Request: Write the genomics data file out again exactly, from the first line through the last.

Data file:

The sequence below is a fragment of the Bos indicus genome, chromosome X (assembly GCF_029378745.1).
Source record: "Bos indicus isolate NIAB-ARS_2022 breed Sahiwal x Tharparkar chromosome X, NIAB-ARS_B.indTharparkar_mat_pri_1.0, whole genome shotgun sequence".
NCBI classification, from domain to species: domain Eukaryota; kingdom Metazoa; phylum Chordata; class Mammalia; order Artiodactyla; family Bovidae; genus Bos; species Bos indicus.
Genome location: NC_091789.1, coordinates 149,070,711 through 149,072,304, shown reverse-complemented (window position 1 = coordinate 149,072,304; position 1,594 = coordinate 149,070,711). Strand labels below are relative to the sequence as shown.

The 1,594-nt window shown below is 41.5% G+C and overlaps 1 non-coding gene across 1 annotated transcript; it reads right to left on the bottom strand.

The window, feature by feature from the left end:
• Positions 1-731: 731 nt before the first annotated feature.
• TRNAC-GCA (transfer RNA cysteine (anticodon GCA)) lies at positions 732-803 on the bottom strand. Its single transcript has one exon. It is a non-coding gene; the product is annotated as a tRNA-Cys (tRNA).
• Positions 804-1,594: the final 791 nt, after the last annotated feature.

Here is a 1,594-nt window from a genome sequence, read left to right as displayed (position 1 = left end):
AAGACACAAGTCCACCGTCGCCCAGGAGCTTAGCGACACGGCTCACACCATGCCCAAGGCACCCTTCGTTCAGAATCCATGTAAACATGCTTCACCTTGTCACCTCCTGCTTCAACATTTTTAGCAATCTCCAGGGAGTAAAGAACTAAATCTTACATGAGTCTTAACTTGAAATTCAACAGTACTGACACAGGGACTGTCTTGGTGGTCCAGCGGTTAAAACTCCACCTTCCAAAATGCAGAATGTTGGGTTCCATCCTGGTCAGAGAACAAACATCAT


The sequence below is a fragment of the Bos indicus genome, chromosome X (assembly GCF_029378745.1).
Source record: "Bos indicus isolate NIAB-ARS_2022 breed Sahiwal x Tharparkar chromosome X, NIAB-ARS_B.indTharparkar_mat_pri_1.0, whole genome shotgun sequence".
NCBI classification, from domain to species: domain Eukaryota; kingdom Metazoa; phylum Chordata; class Mammalia; order Artiodactyla; family Bovidae; genus Bos; species Bos indicus.
Genome location: NC_091789.1, coordinates 149,070,711 through 149,072,304, shown reverse-complemented (window position 1 = coordinate 149,072,304; position 1,594 = coordinate 149,070,711). Strand labels below are relative to the sequence as shown.

The 1,594-nt window shown below is 41.5% G+C and overlaps 1 non-coding gene across 1 annotated transcript; it reads right to left on the bottom strand.

The window, feature by feature from the left end:
• Positions 1-731: 731 nt before the first annotated feature.
• TRNAC-GCA (transfer RNA cysteine (anticodon GCA)) lies at positions 732-803 on the bottom strand. Its single transcript has one exon. It is a non-coding gene; the product is annotated as a tRNA-Cys (tRNA).
• Positions 804-1,594: the final 791 nt, after the last annotated feature.

Here is a 1,594-nt window from a genome sequence, read left to right as displayed (position 1 = left end):
AAGACACAAGTCCACCGTCGCCCAGGAGCTTAGCGACACGGCTCACACCATGCCCAAGGCACCCTTCGTTCAGAATCCATGTAAACATGCTTCACCTTGTCACCTCCTGCTTCAACATTTTTAGCAATCTCCAGGGAGTAAAGAACTAAATCTTACATGAGTCTTAACTTGAAATTCAACAGTACTGACACAGGGACTGTCTTGGTGGTCCAGCGGTTAAAACTCCACCTTCCAAAATGCAGAATGTTGGGTTCCATCCTGGTCAGAGAACAAACATCAT